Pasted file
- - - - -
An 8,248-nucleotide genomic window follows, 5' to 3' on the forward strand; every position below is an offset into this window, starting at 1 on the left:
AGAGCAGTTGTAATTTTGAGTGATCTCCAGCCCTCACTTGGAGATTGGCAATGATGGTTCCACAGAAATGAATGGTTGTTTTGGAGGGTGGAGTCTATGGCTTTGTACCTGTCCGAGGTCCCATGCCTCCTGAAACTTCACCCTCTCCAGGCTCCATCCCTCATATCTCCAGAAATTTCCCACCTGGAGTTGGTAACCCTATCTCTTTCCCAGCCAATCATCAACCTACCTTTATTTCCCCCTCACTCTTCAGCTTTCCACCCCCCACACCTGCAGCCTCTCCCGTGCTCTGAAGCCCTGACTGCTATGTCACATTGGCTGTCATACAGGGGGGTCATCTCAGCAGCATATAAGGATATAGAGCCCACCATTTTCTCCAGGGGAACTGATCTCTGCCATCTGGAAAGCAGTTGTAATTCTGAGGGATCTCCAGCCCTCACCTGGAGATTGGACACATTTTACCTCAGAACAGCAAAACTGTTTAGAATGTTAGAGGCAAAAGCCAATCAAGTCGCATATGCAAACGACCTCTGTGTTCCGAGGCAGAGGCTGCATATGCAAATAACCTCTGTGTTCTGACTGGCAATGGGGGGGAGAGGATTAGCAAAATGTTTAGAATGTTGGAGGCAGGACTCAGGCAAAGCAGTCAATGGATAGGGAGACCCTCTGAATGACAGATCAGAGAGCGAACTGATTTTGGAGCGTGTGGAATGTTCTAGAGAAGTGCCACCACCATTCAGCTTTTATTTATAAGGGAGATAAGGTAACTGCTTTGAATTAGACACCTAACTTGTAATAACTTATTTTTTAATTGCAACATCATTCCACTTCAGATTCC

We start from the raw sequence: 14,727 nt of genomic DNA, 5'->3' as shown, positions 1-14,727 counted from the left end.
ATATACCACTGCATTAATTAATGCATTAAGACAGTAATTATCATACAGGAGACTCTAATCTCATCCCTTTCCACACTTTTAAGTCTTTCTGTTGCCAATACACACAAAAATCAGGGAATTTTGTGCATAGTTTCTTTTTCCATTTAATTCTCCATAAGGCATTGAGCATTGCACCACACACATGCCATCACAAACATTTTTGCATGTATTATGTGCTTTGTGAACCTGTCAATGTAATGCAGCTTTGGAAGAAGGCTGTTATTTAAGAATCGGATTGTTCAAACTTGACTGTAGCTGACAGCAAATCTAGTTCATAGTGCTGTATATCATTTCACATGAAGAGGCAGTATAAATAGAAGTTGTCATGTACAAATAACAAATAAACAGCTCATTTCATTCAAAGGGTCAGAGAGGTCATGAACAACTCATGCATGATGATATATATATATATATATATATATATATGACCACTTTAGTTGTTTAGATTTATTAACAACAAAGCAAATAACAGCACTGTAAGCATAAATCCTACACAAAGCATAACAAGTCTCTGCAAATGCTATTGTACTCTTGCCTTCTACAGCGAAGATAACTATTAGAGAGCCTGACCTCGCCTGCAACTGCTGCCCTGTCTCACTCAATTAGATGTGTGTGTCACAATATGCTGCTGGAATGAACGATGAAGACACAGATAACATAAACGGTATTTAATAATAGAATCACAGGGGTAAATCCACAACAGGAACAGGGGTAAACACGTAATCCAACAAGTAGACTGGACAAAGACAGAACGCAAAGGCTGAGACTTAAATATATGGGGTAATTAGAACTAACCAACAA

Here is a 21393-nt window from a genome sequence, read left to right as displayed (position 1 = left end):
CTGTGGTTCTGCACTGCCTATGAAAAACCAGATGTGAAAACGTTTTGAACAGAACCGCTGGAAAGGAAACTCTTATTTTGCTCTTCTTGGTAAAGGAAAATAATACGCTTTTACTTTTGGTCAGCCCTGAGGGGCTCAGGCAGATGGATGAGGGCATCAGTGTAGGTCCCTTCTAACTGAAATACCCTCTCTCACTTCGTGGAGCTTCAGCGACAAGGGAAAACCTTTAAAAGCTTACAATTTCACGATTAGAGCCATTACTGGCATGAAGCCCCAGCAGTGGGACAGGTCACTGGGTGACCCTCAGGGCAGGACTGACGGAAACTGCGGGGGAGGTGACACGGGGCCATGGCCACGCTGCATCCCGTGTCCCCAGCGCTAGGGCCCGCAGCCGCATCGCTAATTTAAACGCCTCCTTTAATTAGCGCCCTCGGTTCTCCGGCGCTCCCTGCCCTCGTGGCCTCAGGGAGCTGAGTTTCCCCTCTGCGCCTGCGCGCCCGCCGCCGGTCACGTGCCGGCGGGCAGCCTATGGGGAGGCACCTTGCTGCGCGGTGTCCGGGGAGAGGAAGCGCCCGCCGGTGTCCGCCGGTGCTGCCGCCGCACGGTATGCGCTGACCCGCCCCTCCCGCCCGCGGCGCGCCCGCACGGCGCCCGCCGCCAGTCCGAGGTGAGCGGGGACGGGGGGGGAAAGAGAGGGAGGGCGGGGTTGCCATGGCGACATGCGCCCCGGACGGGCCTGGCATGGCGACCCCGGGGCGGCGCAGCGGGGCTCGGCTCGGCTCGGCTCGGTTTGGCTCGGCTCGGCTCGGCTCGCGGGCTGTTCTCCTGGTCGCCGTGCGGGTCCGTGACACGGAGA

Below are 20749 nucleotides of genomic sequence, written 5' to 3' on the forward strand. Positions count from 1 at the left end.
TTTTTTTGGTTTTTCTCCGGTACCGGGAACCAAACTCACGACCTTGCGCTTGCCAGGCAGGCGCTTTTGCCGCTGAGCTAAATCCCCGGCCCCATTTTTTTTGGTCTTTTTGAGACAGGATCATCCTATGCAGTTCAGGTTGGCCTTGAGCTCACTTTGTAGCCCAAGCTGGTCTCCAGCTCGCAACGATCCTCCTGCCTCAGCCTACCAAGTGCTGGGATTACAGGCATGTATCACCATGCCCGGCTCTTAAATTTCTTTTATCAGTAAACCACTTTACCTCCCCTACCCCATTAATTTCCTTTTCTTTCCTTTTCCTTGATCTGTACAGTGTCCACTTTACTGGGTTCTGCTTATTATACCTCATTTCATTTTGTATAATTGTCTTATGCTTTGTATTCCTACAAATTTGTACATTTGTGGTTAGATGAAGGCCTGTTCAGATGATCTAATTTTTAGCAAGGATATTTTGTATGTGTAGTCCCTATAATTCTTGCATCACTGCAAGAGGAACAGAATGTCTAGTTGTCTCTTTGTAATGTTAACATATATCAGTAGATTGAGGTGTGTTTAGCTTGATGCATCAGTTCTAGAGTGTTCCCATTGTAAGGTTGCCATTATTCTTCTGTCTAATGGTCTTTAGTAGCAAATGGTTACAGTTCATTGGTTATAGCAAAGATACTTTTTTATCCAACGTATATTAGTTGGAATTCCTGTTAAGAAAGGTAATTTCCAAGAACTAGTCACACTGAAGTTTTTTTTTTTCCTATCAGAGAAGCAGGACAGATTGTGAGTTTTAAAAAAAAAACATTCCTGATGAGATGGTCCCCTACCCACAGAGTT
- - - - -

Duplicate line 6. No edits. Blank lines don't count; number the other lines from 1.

CTGTGGTTCTGCACTGCCTATGAAAAACCAGATGTGAAAACGTTTTGAACAGAACCGCTGGAAAGGAAACTCTTATTTTGCTCTTCTTGGTAAAGGAAAATAATACGCTTTTACTTTTGGTCAGCCCTGAGGGGCTCAGGCAGATGGATGAGGGCATCAGTGTAGGTCCCTTCTAACTGAAATACCCTCTCTCACTTCGTGGAGCTTCAGCGACAAGGGAAAACCTTTAAAAGCTTACAATTTCACGATTAGAGCCATTACTGGCATGAAGCCCCAGCAGTGGGACAGGTCACTGGGTGACCCTCAGGGCAGGACTGACGGAAACTGCGGGGGAGGTGACACGGGGCCATGGCCACGCTGCATCCCGTGTCCCCAGCGCTAGGGCCCGCAGCCGCATCGCTAATTTAAACGCCTCCTTTAATTAGCGCCCTCGGTTCTCCGGCGCTCCCTGCCCTCGTGGCCTCAGGGAGCTGAGTTTCCCCTCTGCGCCTGCGCGCCCGCCGCCGGTCACGTGCCGGCGGGCAGCCTATGGGGAGGCACCTTGCTGCGCGGTGTCCGGGGAGAGGAAGCGCCCGCCGGTGTCCGCCGGTGCTGCCGCCGCACGGTATGCGCTGACCCGCCCCTCCCGCCCGCGGCGCGCCCGCACGGCGCCCGCCGCCAGTCCGAGGTGAGCGGGGACGGGGGGGGAAAGAGAGGGAGGGCGGGGTTGCCATGGCGACATGCGCCCCGGACGGGCCTGGCATGGCGACCCCGGGGCGGCGCAGCGGGGCTCGGCTCGGCTCGGCTCGGTTTGGCTCGGCTCGGCTCGGCTCGCGGGCTGTTCTCCTGGTCGCCGTGCGGGTCCGTGACACGGAGA